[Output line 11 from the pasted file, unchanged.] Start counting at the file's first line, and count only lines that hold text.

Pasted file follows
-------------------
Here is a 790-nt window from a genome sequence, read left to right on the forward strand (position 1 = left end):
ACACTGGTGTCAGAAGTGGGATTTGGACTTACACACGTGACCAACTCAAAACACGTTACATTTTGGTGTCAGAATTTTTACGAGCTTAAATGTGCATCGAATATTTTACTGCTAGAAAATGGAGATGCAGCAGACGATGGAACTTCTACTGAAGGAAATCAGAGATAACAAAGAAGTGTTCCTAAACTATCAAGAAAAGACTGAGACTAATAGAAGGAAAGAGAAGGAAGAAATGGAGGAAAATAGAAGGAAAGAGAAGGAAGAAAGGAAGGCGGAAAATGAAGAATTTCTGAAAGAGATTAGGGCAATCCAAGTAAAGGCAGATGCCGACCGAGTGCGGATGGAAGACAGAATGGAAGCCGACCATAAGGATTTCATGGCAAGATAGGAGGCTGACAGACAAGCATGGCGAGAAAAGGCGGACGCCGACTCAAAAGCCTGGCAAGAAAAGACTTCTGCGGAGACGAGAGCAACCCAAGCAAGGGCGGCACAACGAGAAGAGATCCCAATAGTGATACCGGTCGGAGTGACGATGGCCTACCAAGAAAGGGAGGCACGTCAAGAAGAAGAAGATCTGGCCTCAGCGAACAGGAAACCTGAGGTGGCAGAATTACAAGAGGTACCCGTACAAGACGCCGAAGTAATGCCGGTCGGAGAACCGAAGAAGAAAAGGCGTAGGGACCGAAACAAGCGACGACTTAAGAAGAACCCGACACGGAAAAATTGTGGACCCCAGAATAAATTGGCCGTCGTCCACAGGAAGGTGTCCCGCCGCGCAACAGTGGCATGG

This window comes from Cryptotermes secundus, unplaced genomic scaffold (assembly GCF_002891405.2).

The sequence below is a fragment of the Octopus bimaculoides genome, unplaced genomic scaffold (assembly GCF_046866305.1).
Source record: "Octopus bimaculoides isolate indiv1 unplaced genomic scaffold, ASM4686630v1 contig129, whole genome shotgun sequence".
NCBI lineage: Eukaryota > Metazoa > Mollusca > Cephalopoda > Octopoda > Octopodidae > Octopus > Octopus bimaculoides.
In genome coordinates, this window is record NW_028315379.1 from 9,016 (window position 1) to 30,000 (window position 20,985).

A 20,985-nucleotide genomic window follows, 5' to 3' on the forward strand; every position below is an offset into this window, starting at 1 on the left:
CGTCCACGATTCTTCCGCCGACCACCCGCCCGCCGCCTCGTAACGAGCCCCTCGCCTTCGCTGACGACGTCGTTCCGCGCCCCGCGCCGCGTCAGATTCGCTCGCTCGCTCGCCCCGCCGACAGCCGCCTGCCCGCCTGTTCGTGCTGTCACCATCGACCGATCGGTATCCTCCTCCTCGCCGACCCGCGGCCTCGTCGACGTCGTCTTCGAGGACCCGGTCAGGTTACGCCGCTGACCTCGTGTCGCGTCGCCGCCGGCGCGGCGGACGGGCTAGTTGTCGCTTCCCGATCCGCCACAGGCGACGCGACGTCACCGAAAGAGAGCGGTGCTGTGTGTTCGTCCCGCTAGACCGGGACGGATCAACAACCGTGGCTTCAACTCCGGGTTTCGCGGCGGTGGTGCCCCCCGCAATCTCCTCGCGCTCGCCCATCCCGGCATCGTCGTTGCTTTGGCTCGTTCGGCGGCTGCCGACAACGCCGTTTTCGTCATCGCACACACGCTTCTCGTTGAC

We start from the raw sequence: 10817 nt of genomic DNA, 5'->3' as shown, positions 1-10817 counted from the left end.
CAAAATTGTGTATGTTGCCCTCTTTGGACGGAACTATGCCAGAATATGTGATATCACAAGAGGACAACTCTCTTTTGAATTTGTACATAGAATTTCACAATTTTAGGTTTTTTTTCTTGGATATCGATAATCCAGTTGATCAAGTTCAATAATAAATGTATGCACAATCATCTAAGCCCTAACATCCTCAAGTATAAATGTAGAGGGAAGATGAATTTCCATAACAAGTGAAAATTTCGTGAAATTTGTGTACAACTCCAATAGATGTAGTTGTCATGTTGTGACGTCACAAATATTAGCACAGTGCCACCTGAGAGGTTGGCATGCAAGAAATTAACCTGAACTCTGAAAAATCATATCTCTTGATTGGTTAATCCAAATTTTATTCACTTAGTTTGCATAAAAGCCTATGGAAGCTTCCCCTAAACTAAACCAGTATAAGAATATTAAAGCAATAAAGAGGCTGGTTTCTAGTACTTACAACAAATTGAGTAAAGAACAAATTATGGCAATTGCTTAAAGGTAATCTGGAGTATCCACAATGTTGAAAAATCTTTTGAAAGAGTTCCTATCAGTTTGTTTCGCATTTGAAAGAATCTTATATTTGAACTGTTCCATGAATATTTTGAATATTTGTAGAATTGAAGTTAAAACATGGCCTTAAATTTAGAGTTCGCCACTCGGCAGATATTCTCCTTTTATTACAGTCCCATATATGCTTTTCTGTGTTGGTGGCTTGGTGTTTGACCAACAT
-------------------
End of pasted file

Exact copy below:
CAAAATTGTGTATGTTGCCCTCTTTGGACGGAACTATGCCAGAATATGTGATATCACAAGAGGACAACTCTCTTTTGAATTTGTACATAGAATTTCACAATTTTAGGTTTTTTTTCTTGGATATCGATAATCCAGTTGATCAAGTTCAATAATAAATGTATGCACAATCATCTAAGCCCTAACATCCTCAAGTATAAATGTAGAGGGAAGATGAATTTCCATAACAAGTGAAAATTTCGTGAAATTTGTGTACAACTCCAATAGATGTAGTTGTCATGTTGTGACGTCACAAATATTAGCACAGTGCCACCTGAGAGGTTGGCATGCAAGAAATTAACCTGAACTCTGAAAAATCATATCTCTTGATTGGTTAATCCAAATTTTATTCACTTAGTTTGCATAAAAGCCTATGGAAGCTTCCCCTAAACTAAACCAGTATAAGAATATTAAAGCAATAAAGAGGCTGGTTTCTAGTACTTACAACAAATTGAGTAAAGAACAAATTATGGCAATTGCTTAAAGGTAATCTGGAGTATCCACAATGTTGAAAAATCTTTTGAAAGAGTTCCTATCAGTTTGTTTCGCATTTGAAAGAATCTTATATTTGAACTGTTCCATGAATATTTTGAATATTTGTAGAATTGAAGTTAAAACATGGCCTTAAATTTAGAGTTCGCCACTCGGCAGATATTCTCCTTTTATTACAGTCCCATATATGCTTTTCTGTGTTGGTGGCTTGGTGTTTGACCAACAT